Living in Honduras or Guatemala as a foreigner is sometimes hard, mostly fun and never boring. This Blog is about more than just the oddities of my years in the not-so tranquil, cobble-stoned town of Copán Ruinas and, more recently, Antigua Guatemala. Hence Serendipity, the gift of finding without seeking…

Tuesday, March 30, 2010

I love Gringos!


Copán Ruinas is a famous tourist destination and thus frequently visited by people from all over the world although by some nationalities more than others. Besides tourists from Honduras and other parts of Central America, it’s probably mostly Americans who come through town. Being Dutch, I arrived here thirteen years ago with a typical European aversion against everything American, but after meeting so many I have to confess they’re not the worst tourists by far. Here my own personal top – 3 (and not necessarily in this order):
1: Israelis. You don’t see them too often, but if they’re in town, you’ll know it. They complain about everything, are stingy and often rude. I have nothing against Israelis in general and maybe it’s just the Israelis that visit Honduras that behave in obnoxious ways, but that’s how I feel about it. Thank goodness they don’t pick Copán Ruinas as a destination that often.
2: The Spanish. Again, 99.5% of the Spanish probably belong to the nicest people of the world, but the ones of that 0.5% that visit Copán could stay home for all I care. Besides their horrible dress code (they seem to favour gaudy wide sweat pants) they have this presumptuous arrogance for being European over American and speaking Spanish over any other language in the world. Since they do speak the same language as people in Honduras (well, sort of) they think they can’t be cheated and make sure as hell they won’t. They continuously haggle in a country where haggling is not common and are stingier than the stingiest Dutchmen.
3. The Dutch. What’s the matter with my fellow countrymen and women? When they go camping in France of hiking in the Ardennes, they just pack some comfortable clothes and that’s it. When the travel to Central America they make sure to wear a complete safari attire: shirts of lightweight-dry-quickly-no-sweat fabric; shoes meant to be comfortable but that fail their exam in appeal and oh yes, always those zip-off pants. Whenever I’m back in Holland for a visit I look out for signs that fashion has changed in my absence, but no, the khaki or army green safari outfit is solely used for travelling in the Tropics. Fine. It doesn’t bother me and it can lead to hysterically funny situations when groups of Dutchies visit some site and collectively decide to zip off their pants and thus become an instant attraction. Good, may the locals have some fun too.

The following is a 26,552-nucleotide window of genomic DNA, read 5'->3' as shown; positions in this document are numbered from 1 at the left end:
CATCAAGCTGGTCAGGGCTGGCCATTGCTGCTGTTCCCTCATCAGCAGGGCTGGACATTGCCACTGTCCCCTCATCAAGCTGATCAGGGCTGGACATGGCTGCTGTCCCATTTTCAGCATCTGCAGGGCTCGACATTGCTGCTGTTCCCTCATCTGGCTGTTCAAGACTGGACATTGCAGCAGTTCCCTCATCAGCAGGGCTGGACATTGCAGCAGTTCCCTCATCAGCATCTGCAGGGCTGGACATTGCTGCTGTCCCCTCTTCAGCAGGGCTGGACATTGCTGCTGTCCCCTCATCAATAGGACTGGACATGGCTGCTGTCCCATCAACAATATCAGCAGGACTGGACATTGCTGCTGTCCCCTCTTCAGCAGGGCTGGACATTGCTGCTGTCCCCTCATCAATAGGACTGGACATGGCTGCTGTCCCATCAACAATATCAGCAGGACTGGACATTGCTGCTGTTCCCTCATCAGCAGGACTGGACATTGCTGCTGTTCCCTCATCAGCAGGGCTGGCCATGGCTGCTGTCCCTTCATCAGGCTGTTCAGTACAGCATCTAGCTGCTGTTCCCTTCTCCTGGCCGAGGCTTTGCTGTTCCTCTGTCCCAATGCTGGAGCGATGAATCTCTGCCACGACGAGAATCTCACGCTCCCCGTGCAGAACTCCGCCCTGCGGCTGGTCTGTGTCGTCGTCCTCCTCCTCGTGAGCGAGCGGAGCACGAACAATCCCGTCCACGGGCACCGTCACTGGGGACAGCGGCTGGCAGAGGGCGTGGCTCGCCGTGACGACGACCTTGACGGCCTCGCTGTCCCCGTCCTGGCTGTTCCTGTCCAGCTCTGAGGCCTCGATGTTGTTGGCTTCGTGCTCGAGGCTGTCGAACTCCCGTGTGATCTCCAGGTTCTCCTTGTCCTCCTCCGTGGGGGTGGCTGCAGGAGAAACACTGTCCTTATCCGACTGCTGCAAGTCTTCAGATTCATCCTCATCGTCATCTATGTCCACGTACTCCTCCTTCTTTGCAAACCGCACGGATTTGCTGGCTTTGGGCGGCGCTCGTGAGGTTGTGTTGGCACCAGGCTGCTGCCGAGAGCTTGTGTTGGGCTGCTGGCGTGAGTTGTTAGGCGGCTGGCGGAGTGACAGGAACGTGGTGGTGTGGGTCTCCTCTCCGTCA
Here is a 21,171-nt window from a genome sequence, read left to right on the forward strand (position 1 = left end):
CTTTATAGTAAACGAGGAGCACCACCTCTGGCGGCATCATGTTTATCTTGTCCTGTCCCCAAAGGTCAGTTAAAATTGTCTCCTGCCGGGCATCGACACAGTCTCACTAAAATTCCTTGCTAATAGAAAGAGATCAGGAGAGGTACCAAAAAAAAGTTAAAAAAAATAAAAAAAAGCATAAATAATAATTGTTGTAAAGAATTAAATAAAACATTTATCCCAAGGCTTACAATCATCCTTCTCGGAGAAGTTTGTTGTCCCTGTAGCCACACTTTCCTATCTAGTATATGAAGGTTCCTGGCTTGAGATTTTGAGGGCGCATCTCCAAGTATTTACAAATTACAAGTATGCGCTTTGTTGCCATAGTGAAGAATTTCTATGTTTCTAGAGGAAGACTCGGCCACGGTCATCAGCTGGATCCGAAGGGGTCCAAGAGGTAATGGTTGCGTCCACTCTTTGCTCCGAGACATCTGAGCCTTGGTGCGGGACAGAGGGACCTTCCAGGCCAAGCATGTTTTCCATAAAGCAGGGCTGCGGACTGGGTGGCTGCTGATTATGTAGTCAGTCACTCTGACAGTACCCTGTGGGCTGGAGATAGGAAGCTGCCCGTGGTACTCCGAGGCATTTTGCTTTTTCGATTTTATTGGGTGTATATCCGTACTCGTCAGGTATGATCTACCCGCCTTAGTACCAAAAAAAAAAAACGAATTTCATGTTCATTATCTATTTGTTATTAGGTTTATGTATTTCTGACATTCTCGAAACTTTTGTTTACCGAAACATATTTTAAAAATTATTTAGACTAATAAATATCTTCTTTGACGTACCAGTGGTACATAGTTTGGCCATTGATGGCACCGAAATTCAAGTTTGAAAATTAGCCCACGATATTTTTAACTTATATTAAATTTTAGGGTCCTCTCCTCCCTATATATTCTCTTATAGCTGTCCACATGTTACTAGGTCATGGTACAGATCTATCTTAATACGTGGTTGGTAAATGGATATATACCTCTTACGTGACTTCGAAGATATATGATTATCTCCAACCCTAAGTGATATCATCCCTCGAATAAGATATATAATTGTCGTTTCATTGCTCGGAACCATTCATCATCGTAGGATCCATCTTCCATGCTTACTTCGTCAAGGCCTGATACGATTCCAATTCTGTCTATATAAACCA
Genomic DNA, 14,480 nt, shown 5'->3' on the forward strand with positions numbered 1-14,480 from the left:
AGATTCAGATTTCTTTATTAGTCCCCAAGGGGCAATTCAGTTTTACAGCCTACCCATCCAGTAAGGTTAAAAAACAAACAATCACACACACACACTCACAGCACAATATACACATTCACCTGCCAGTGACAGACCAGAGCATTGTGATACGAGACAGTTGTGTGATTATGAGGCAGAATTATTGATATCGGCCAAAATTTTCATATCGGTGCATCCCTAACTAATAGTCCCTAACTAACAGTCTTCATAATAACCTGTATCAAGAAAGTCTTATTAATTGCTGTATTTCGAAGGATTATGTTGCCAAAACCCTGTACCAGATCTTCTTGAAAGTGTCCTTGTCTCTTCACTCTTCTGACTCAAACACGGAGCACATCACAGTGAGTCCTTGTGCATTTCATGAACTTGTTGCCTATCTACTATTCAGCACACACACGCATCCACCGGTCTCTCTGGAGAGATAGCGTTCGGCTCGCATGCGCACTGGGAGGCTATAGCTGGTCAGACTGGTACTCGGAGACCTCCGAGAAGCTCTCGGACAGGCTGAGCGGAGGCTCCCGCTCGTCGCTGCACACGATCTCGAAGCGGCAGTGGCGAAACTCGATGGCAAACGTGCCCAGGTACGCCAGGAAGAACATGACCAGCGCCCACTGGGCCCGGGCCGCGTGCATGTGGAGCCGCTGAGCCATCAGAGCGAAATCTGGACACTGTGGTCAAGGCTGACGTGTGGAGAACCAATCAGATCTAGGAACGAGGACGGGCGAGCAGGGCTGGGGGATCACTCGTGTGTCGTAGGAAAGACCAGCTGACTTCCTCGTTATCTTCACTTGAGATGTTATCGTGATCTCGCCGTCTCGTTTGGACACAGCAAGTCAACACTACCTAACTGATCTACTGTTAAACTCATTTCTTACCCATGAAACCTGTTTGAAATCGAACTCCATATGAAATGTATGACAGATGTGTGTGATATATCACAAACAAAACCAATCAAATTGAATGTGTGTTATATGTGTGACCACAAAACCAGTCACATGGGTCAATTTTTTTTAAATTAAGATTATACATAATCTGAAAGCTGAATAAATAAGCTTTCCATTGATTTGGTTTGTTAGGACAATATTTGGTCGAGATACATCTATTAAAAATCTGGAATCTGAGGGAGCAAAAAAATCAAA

The Dutch are famous for being stingy, but that is not what I think sets them apart so much (many other nationalities are stingy too, see point 1). Very typically Dutch is for them to completely ignore other Dutch tourists (except when they travel in packs, which they often do), whereas people from other countries tend to join tables to spend a jolly night together, because what a coincidence, they only live two states away from each other. Somehow the Dutch like to have this feeling they’re the first Dutch ever to set foot on a spot and don’t like to be confronted with countrymen who beat them to it. But worse than everything else is that the Dutch have an opinion about EVERYTHING. They can’t just sit, shut up and enjoy, no, everything has to be compared with something else and than be labelled and put in a box.
“I like the food here, but the food in that Korean restaurant where were last year was much better.”
“The ruins are okay here, but nothing compared to Machu Picchu.” (This often stated before they visit the ruins!)
“That waitress is not very friendly.” (Actually she is, but she just got a phone call that her brother’s best friend’s chicken was run over, for all I know!).
The Dutch know everything better because they are prepared, of course, because they read the guidebook, of course. Dear countrymen and women, throw away that book, look around and start enjoying what’s there in stead of complaining about what’s not!

No, give me the Americans: no nonsense, friendly and willing to pay the price whatever something costs. They have fun (admittedly loudly, every once in a while), they don’t complain too much and seem to thoroughly enjoy the short vacation periods they have. The Canadians are not too bad either, but they have this strange tendency to stick a Canadian flag on all their possessions in order not to be confused for an American. As if that matters. For the Hondurans we’re all Gringos…

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